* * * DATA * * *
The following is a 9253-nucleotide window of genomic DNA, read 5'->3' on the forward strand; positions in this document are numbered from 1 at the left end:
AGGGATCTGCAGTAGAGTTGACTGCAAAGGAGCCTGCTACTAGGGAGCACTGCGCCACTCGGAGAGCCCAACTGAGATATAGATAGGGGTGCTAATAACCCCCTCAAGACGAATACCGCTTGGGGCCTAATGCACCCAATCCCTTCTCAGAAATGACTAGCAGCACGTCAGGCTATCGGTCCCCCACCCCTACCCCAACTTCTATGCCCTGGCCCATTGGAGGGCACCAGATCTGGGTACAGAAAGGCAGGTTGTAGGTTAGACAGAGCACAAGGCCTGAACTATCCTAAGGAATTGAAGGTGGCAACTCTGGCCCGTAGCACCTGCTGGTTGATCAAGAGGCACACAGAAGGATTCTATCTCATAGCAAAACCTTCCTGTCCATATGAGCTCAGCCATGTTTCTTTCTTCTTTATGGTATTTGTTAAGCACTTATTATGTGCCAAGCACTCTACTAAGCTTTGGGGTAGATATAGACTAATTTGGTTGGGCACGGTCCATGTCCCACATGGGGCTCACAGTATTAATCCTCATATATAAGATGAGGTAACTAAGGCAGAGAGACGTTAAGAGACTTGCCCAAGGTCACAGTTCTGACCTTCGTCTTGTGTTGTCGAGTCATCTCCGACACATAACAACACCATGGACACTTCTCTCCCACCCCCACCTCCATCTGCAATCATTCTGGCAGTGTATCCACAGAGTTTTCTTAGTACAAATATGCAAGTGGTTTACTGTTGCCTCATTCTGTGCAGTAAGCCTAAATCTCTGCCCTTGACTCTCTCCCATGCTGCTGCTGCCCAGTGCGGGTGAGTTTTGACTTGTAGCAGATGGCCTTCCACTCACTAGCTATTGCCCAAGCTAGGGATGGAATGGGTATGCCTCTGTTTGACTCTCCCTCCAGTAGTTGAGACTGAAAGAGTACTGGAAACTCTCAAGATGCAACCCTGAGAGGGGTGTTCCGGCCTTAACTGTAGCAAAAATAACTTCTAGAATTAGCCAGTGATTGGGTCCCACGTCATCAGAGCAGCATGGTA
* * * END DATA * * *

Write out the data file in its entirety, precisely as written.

The following is a 9253-nucleotide window of genomic DNA, read 5'->3' on the forward strand; positions in this document are numbered from 1 at the left end:
AGGGATCTGCAGTAGAGTTGACTGCAAAGGAGCCTGCTACTAGGGAGCACTGCGCCACTCGGAGAGCCCAACTGAGATATAGATAGGGGTGCTAATAACCCCCTCAAGACGAATACCGCTTGGGGCCTAATGCACCCAATCCCTTCTCAGAAATGACTAGCAGCACGTCAGGCTATCGGTCCCCCACCCCTACCCCAACTTCTATGCCCTGGCCCATTGGAGGGCACCAGATCTGGGTACAGAAAGGCAGGTTGTAGGTTAGACAGAGCACAAGGCCTGAACTATCCTAAGGAATTGAAGGTGGCAACTCTGGCCCGTAGCACCTGCTGGTTGATCAAGAGGCACACAGAAGGATTCTATCTCATAGCAAAACCTTCCTGTCCATATGAGCTCAGCCATGTTTCTTTCTTCTTTATGGTATTTGTTAAGCACTTATTATGTGCCAAGCACTCTACTAAGCTTTGGGGTAGATATAGACTAATTTGGTTGGGCACGGTCCATGTCCCACATGGGGCTCACAGTATTAATCCTCATATATAAGATGAGGTAACTAAGGCAGAGAGACGTTAAGAGACTTGCCCAAGGTCACAGTTCTGACCTTCGTCTTGTGTTGTCGAGTCATCTCCGACACATAACAACACCATGGACACTTCTCTCCCACCCCCACCTCCATCTGCAATCATTCTGGCAGTGTATCCACAGAGTTTTCTTAGTACAAATATGCAAGTGGTTTACTGTTGCCTCATTCTGTGCAGTAAGCCTAAATCTCTGCCCTTGACTCTCTCCCATGCTGCTGCTGCCCAGTGCGGGTGAGTTTTGACTTGTAGCAGATGGCCTTCCACTCACTAGCTATTGCCCAAGCTAGGGATGGAATGGGTATGCCTCTGTTTGACTCTCCCTCCAGTAGTTGAGACTGAAAGAGTACTGGAAACTCTCAAGATGCAACCCTGAGAGGGGTGTTCCGGCCTTAACTGTAGCAAAAATAACTTCTAGAATTAGCCAGTGATTGGGTCCCACGTCATCAGAGCAGCATGGTA